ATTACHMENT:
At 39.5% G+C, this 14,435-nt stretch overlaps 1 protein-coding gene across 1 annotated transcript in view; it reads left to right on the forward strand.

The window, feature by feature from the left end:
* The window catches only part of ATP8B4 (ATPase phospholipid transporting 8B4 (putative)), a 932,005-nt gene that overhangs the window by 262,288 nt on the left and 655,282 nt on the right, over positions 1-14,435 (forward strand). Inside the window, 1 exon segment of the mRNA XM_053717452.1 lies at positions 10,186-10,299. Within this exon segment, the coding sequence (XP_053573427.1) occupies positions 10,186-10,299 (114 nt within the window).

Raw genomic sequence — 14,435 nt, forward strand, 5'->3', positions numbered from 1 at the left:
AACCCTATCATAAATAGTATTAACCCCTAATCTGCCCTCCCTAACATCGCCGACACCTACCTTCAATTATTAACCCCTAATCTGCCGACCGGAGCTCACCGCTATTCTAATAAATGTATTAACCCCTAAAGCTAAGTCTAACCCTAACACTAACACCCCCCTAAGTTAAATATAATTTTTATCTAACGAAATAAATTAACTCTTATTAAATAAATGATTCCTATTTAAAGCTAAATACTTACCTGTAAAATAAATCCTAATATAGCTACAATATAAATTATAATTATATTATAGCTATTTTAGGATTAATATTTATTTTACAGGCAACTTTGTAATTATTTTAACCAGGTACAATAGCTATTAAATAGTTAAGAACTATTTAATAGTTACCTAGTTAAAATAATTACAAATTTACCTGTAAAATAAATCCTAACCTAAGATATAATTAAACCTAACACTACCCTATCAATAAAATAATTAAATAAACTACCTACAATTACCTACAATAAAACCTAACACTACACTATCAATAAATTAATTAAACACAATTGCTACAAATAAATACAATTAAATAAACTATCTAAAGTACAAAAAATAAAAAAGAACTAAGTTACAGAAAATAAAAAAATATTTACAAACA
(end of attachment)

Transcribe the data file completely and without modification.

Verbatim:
At 39.5% G+C, this 14,435-nt stretch overlaps 1 protein-coding gene across 1 annotated transcript in view; it reads left to right on the forward strand.

The window, feature by feature from the left end:
* The window catches only part of ATP8B4 (ATPase phospholipid transporting 8B4 (putative)), a 932,005-nt gene that overhangs the window by 262,288 nt on the left and 655,282 nt on the right, over positions 1-14,435 (forward strand). Inside the window, 1 exon segment of the mRNA XM_053717452.1 lies at positions 10,186-10,299. Within this exon segment, the coding sequence (XP_053573427.1) occupies positions 10,186-10,299 (114 nt within the window).

Raw genomic sequence — 14,435 nt, forward strand, 5'->3', positions numbered from 1 at the left:
AACCCTATCATAAATAGTATTAACCCCTAATCTGCCCTCCCTAACATCGCCGACACCTACCTTCAATTATTAACCCCTAATCTGCCGACCGGAGCTCACCGCTATTCTAATAAATGTATTAACCCCTAAAGCTAAGTCTAACCCTAACACTAACACCCCCCTAAGTTAAATATAATTTTTATCTAACGAAATAAATTAACTCTTATTAAATAAATGATTCCTATTTAAAGCTAAATACTTACCTGTAAAATAAATCCTAATATAGCTACAATATAAATTATAATTATATTATAGCTATTTTAGGATTAATATTTATTTTACAGGCAACTTTGTAATTATTTTAACCAGGTACAATAGCTATTAAATAGTTAAGAACTATTTAATAGTTACCTAGTTAAAATAATTACAAATTTACCTGTAAAATAAATCCTAACCTAAGATATAATTAAACCTAACACTACCCTATCAATAAAATAATTAAATAAACTACCTACAATTACCTACAATAAAACCTAACACTACACTATCAATAAATTAATTAAACACAATTGCTACAAATAAATACAATTAAATAAACTATCTAAAGTACAAAAAATAAAAAAGAACTAAGTTACAGAAAATAAAAAAATATTTACAAACA